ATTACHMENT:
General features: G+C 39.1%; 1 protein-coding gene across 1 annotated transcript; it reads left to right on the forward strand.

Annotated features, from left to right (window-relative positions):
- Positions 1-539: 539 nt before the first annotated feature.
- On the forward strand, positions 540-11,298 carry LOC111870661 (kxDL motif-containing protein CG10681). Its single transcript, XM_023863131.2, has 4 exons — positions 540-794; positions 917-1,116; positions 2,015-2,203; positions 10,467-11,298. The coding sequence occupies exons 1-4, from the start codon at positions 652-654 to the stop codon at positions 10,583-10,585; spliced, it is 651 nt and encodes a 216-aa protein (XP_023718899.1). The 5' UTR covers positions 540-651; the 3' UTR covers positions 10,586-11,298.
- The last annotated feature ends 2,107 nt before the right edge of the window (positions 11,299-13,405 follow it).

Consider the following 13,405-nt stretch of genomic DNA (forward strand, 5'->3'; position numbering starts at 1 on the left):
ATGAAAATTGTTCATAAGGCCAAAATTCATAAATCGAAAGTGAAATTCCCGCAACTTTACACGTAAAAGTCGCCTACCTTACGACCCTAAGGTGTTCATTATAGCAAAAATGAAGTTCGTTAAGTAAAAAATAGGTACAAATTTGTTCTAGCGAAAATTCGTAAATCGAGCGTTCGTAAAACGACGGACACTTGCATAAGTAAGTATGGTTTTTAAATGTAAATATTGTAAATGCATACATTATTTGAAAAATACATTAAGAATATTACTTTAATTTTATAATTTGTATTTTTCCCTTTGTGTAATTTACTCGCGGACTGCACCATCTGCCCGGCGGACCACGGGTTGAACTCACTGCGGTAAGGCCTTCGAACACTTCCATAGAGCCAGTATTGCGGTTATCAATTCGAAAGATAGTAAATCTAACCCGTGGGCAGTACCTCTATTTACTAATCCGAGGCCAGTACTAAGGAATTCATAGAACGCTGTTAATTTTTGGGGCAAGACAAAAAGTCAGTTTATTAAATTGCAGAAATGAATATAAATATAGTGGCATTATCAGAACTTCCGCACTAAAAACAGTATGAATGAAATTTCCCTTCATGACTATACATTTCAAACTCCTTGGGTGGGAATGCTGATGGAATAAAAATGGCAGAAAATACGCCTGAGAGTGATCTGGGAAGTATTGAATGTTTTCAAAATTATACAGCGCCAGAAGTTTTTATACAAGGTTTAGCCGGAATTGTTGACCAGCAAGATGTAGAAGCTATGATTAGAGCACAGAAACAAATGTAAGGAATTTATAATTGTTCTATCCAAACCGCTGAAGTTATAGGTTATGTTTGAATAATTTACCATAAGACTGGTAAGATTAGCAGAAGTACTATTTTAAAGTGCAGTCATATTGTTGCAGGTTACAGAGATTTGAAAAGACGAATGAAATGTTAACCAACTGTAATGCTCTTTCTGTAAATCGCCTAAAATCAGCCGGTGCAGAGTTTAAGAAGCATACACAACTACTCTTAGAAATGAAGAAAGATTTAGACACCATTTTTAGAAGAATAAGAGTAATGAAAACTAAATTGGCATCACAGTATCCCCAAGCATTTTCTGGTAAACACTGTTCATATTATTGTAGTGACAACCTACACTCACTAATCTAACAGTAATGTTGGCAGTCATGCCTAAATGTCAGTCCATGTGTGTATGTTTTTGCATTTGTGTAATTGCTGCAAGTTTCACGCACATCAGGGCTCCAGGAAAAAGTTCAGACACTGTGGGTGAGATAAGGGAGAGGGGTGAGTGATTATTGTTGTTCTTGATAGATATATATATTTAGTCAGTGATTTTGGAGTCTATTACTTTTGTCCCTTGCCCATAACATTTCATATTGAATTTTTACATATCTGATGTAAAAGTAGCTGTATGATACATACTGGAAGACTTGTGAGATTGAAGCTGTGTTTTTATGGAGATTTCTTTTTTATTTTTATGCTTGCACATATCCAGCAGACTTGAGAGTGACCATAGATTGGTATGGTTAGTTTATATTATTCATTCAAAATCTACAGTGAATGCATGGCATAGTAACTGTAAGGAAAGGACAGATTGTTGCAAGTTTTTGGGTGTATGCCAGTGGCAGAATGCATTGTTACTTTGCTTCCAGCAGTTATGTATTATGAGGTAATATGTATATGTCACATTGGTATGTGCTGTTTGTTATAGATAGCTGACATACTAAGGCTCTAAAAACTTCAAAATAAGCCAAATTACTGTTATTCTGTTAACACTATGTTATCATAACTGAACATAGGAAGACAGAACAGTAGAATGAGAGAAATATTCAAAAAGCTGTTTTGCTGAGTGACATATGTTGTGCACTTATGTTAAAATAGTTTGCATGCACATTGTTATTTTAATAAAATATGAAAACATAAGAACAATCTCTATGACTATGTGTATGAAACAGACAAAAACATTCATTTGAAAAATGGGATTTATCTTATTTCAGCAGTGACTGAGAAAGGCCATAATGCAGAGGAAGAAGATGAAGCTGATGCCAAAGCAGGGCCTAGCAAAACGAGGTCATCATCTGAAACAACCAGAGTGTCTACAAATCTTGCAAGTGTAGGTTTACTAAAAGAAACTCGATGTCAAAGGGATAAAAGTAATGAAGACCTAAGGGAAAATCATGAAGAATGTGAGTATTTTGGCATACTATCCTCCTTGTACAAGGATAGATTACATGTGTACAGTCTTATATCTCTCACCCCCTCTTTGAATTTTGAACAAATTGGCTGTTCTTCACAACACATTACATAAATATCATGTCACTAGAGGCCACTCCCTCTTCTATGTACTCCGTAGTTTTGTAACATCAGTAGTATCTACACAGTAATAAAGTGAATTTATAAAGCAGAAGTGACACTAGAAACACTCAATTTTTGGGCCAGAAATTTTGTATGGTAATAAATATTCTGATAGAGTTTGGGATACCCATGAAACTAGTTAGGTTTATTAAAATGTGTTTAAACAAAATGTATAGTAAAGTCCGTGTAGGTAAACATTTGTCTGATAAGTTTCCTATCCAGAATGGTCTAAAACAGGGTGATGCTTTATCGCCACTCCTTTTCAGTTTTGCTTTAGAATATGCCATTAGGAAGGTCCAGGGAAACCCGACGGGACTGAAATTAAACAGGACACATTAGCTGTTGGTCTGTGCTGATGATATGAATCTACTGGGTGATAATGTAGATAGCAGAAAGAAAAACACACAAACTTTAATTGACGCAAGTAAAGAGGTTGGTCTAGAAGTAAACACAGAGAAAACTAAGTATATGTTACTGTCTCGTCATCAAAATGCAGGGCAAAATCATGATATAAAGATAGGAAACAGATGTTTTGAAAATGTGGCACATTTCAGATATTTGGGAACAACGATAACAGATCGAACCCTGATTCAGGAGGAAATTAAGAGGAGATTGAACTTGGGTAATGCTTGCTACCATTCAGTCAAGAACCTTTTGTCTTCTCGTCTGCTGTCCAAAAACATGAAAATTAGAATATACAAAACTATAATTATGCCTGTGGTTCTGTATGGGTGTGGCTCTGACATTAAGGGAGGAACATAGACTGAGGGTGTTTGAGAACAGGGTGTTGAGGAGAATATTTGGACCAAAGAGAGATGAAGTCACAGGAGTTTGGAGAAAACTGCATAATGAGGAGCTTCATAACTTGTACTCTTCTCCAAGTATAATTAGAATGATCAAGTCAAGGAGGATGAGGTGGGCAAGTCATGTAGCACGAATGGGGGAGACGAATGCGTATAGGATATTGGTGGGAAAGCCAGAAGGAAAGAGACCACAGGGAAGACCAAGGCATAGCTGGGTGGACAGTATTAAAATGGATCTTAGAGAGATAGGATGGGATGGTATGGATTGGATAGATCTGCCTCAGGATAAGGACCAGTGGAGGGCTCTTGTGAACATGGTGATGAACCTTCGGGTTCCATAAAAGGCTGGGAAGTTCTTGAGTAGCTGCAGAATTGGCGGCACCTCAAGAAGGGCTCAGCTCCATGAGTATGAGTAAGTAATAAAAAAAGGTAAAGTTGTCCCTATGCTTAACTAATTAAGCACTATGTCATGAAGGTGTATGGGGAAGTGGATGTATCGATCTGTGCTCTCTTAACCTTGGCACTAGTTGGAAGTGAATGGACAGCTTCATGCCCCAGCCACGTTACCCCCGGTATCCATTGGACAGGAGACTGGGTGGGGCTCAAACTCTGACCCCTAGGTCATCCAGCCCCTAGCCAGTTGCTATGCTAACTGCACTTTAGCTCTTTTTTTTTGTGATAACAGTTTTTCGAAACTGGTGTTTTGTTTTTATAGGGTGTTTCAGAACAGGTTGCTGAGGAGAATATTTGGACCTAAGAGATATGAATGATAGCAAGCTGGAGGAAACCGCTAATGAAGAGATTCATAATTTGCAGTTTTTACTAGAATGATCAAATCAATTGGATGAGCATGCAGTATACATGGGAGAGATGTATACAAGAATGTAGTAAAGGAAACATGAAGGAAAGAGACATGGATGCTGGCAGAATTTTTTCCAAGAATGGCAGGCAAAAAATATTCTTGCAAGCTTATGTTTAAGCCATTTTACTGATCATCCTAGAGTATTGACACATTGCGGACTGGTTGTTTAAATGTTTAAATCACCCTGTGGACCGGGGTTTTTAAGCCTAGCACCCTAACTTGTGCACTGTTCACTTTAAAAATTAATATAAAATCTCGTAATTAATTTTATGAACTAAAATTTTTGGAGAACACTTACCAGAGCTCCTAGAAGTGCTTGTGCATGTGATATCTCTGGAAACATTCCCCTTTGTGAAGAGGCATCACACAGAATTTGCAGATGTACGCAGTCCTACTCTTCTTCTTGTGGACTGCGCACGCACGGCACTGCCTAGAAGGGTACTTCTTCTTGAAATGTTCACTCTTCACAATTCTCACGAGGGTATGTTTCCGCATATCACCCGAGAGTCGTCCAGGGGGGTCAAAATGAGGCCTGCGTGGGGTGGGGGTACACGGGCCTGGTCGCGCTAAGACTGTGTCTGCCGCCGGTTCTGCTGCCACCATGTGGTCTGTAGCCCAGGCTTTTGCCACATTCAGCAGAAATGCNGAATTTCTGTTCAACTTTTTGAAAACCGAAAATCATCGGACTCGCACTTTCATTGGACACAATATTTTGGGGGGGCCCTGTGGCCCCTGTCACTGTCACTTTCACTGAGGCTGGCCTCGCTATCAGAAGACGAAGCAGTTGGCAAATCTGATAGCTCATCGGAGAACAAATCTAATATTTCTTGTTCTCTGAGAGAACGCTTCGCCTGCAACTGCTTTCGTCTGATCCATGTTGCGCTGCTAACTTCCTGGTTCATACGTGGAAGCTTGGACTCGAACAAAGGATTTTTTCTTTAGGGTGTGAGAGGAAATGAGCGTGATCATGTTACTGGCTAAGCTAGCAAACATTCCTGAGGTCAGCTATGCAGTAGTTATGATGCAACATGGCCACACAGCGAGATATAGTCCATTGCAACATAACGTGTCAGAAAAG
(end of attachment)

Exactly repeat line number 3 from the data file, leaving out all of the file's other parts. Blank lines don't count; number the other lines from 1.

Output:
- Positions 1-539: 539 nt before the first annotated feature.